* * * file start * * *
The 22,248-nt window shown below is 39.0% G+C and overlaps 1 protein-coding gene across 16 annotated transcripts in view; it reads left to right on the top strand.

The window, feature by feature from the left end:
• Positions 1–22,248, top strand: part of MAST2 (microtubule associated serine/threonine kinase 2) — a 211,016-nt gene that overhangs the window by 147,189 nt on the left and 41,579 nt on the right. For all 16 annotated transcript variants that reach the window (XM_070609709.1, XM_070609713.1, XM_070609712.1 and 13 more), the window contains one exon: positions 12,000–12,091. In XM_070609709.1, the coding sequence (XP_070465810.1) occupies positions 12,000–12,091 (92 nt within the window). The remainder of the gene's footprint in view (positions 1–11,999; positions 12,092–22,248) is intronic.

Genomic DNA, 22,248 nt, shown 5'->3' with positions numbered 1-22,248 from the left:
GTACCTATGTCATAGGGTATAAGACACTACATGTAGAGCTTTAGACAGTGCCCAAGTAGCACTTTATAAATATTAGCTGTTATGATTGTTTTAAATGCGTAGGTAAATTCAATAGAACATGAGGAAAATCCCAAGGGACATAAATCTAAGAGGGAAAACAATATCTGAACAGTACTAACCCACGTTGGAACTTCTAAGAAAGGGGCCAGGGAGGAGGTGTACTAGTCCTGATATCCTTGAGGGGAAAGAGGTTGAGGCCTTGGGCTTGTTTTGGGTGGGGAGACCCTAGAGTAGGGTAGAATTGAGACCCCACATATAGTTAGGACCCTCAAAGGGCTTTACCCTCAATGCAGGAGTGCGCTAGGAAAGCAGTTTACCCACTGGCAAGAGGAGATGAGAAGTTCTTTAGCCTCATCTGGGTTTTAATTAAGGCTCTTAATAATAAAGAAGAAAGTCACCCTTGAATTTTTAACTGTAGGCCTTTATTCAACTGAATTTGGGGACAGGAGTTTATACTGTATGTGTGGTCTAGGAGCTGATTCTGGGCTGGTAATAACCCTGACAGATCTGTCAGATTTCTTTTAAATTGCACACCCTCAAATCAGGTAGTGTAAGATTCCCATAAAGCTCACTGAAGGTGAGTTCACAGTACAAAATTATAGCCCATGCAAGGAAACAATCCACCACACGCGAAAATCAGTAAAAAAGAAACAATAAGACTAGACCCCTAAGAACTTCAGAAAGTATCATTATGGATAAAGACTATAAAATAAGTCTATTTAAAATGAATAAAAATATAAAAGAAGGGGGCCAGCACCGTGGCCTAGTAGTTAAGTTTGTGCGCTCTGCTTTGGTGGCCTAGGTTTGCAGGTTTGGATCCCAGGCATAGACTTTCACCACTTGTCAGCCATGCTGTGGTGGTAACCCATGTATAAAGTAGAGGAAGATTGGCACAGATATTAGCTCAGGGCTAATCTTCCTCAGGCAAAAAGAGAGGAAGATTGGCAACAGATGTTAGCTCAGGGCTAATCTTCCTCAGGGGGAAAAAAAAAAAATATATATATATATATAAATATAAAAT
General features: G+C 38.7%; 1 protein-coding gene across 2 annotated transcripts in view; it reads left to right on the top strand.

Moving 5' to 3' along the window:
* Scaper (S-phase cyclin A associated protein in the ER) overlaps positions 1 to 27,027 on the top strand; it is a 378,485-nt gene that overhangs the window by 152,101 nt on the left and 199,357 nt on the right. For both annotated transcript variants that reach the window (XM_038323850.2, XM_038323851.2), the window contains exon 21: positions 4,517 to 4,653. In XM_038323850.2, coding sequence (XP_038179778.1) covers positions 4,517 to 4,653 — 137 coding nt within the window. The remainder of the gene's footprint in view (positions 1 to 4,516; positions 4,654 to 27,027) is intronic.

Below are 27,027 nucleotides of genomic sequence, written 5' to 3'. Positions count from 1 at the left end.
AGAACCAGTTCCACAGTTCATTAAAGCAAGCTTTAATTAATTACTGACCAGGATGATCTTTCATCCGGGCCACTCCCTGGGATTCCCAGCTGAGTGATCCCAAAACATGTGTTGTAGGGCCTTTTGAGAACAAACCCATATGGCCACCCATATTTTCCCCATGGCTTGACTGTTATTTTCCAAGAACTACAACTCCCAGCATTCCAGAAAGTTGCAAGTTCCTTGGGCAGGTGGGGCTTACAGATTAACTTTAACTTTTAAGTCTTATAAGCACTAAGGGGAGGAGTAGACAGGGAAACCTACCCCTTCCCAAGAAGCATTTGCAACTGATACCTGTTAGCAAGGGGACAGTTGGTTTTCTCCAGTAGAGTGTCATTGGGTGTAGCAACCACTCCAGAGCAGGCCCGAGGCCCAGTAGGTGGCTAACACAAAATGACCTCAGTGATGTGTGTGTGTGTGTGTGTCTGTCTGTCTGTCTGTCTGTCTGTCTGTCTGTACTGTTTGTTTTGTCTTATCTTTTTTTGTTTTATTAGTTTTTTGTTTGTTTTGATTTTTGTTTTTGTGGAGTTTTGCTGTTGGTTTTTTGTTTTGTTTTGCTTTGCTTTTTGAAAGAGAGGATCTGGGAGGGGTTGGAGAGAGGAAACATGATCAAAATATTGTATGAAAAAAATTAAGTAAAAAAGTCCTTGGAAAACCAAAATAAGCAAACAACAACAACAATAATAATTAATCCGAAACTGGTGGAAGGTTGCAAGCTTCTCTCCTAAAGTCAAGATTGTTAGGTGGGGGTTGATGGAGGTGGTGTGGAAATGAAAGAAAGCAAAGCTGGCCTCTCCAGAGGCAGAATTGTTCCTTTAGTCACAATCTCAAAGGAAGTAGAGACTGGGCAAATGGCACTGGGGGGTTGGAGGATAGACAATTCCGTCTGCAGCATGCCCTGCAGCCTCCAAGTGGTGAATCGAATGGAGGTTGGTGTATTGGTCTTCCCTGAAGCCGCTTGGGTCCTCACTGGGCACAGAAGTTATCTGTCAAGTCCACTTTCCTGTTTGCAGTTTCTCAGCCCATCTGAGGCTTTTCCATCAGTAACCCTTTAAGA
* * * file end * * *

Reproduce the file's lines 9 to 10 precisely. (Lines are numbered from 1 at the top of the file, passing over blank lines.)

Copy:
Below are 27,027 nucleotides of genomic sequence, written 5' to 3'. Positions count from 1 at the left end.
AGAACCAGTTCCACAGTTCATTAAAGCAAGCTTTAATTAATTACTGACCAGGATGATCTTTCATCCGGGCCACTCCCTGGGATTCCCAGCTGAGTGATCCCAAAACATGTGTTGTAGGGCCTTTTGAGAACAAACCCATATGGCCACCCATATTTTCCCCATGGCTTGACTGTTATTTTCCAAGAACTACAACTCCCAGCATTCCAGAAAGTTGCAAGTTCCTTGGGCAGGTGGGGCTTACAGATTAACTTTAACTTTTAAGTCTTATAAGCACTAAGGGGAGGAGTAGACAGGGAAACCTACCCCTTCCCAAGAAGCATTTGCAACTGATACCTGTTAGCAAGGGGACAGTTGGTTTTCTCCAGTAGAGTGTCATTGGGTGTAGCAACCACTCCAGAGCAGGCCCGAGGCCCAGTAGGTGGCTAACACAAAATGACCTCAGTGATGTGTGTGTGTGTGTGTGTCTGTCTGTCTGTCTGTCTGTCTGTCTGTCTGTACTGTTTGTTTTGTCTTATCTTTTTTTGTTTTATTAGTTTTTTGTTTGTTTTGATTTTTGTTTTTGTGGAGTTTTGCTGTTGGTTTTTTGTTTTGTTTTGCTTTGCTTTTTGAAAGAGAGGATCTGGGAGGGGTTGGAGAGAGGAAACATGATCAAAATATTGTATGAAAAAAATTAAGTAAAAAAGTCCTTGGAAAACCAAAATAAGCAAACAACAACAACAATAATAATTAATCCGAAACTGGTGGAAGGTTGCAAGCTTCTCTCCTAAAGTCAAGATTGTTAGGTGGGGGTTGATGGAGGTGGTGTGGAAATGAAAGAAAGCAAAGCTGGCCTCTCCAGAGGCAGAATTGTTCCTTTAGTCACAATCTCAAAGGAAGTAGAGACTGGGCAAATGGCACTGGGGGGTTGGAGGATAGACAATTCCGTCTGCAGCATGCCCTGCAGCCTCCAAGTGGTGAATCGAATGGAGGTTGGTGTATTGGTCTTCCCTGAAGCCGCTTGGGTCCTCACTGGGCACAGAAGTTATCTGTCAAGTCCACTTTCCTGTTTGCAGTTTCTCAGCCCATCTGAGGCTTTTCCATCAGTAACCCTTTAAGA